1099-K Forms More Prominent in 2011 Filings for Small Businesses

A new tax law enacted by the Internal Revenue Service calls for an accounting of revenue paid to small businesses through various pay processing centers or equivalents such …

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A new tax law enacted by the Internal Revenue Service calls for an accounting of revenue paid to small businesses through various pay processing centers or equivalents such as PayPal, Amazon and eBay. Any small business that has received more than $20,000 in payments or has had 200 payments through a single processing center will have to square that amount with their reported income. To do so, small-business owners will need to break down those payments and separate out fees, mistakes and refunds to reflect the accurate amount. Experts say the new law will amount to little more than an additional paperwork burden for most businesses that already accurately report their earnings. For more on this continue reading the following article from TheStreet.

By the end of January, a few million small businesses will have a new tax reporting form in their hands called the Form 1099-K.

As part of it, payment networks such as Amazon, eBay and PayPal as well as banks and credit card processors are now required to report credit card, debit card and gift card payments, among others, made to merchants for goods and services.

Payment processors must send out annual 1099-K forms to any small business that sells more than $20,000 in goods or services and has 200 payments during the year with any one payment processor, the ruling says.

The Internal Revenue Service ruling that brought the form into being was actually enacted as part of the Housing and Economic Recovery Act of 2008, then pushed back.

Outright.com CEO Steven Aldrich offered tips for small businesses on how to handle the forms.

What prompted the ruling?

Aldrich: More and more revenue was flowing electronically and the IRS has been trying to figure out where revenue is showing up that’s currently not tracked. … The next question from Congress was what about all the revenue through credit card companies and electronic commerce payment networks? That was the progenitor: "Let’s go after online and offline merchant processing revenue."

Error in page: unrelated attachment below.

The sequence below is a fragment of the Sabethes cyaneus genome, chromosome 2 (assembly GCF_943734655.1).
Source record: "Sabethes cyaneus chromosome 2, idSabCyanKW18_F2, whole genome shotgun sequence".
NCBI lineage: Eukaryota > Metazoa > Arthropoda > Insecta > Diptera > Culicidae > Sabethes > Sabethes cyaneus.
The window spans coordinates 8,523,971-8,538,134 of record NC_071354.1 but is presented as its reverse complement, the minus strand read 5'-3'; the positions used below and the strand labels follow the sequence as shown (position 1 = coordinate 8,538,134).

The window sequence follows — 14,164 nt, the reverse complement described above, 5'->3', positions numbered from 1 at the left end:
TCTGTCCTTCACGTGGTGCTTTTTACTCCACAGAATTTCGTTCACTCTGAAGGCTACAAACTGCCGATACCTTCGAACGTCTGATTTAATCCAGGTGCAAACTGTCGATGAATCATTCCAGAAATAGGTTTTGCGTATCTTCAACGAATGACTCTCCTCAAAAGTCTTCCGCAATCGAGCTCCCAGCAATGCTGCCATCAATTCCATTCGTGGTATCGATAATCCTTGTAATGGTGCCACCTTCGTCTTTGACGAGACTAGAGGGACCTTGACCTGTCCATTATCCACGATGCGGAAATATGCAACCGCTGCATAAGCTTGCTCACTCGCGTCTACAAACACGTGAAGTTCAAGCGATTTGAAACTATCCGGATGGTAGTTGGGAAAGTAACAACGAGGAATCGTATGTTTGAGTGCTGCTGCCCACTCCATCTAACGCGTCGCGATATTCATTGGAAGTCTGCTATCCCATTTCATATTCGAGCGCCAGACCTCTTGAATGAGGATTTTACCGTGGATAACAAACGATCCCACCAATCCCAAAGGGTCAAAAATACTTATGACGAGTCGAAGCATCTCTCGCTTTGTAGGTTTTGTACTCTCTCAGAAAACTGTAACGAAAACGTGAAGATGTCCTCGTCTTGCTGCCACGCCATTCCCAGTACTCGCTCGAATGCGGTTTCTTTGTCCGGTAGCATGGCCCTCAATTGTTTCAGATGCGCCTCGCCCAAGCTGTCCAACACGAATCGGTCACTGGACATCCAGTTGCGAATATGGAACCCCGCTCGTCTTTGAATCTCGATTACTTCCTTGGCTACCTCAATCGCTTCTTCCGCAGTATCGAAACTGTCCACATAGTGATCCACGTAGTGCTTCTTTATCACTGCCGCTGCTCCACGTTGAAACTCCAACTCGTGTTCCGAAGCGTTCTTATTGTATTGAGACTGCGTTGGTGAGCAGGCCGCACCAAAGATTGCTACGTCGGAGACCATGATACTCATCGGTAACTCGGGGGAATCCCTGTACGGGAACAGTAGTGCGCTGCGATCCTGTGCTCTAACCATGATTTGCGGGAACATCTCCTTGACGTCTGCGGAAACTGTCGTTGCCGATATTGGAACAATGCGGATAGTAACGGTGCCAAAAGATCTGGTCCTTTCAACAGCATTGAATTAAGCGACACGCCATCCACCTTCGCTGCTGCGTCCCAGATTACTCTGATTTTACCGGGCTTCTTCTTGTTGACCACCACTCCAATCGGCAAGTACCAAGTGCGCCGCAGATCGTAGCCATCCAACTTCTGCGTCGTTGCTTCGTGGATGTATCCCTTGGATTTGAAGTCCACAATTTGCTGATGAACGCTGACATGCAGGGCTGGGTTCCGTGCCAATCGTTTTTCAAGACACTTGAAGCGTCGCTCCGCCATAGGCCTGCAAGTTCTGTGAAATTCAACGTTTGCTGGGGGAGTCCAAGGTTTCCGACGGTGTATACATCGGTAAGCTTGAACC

But isn’t that repetitive for small-business owners that are already reporting the income?

Aldrich: The small businesses that I talk to are doing their very best to be on top of how much revenue they made and report that as part of their tax filings. What this does from a compliance perspective is allow the IRS to match up tax filings with the sources of their revenue.

This is really a verification step that the IRS is putting in place. You might call it a paperwork burden that’s being placed on the small business now because the government wants to ensure that they have the ability to verify the amount that the small businesses are earning. I don’t think small businesses are avoiding taxes. I think this is an attempt by Congress [to identify] money in the system: "Let’s get a check on the numbers that small businesses are sending."

So what does this change for small businesses?

Aldrich: For businesses that have $20,000 in revenue and 200 transactions or more during tax year 2011 [at a given processor], they have to take this form that just shows gross revenue processed by PayPal or Amazon or their credit card processing company and compare it to what they will report on their taxes. That is now the burden that the small-business owner has to deal with when they are getting their taxes together for 2011.

 

The small-business owner is going to get this 1099 form. It’s going to have a gross revenue number on it as well as a month-by-month breakdown of what the processor transacted on behalf of the small business, [but they will have to] go from this gross revenue to what the IRS needs, which is the net income number. Small businesses will need to subtract out returns, fees, exchanges and mistakes. It’s going to require that the small business take the gross revenue number and separate out all of the expenses and fees they shouldn’t be paying taxes on.

How many small business owners will this actually affect?

Aldrich: There are 21 million small businesses that are solo entrepreneurs in the U.S., of the 28 million in total. The average [annual] revenue of that solo entrepreneur is roughly $40,000. It’s possible that it could be millions of businesses that get tripped up by this.

But the way the law reads — it’s $20,000 and 200 transactions with a specific third-party network, because if I am selling on eBay and PayPal is processing and selling on Amazon and I’ve got a retail store where JPMorgan Chase is processing — those three folks can’t talk to each other. Each one of these firms is looking at it individually. Interestingly, that’s probably not quite how the IRS meant the rule to be interpreted, but there is no other way to deal with it right now.

What else should small businesses know about the new form?

Aldrich: It raises the importance of having a good understanding of all of their expenses attached for the year and any fees they had to process with these transactions. It’s really important that the small businesses have all of those fees and expenses in a format … that they can accurately report their taxes and reconcile back to this gross 1099-k amount.

The important thing for business owners when you get this form is "don’t panic." It’s a number that’s somewhere in your business if you have good record-keeping. If you’re already tracking your revenue and expenses in an accurate way you’re in good shape. If you’re not, now would be a good time to start, as opposed to April 14.

This article was republished with permission from TheStreet.

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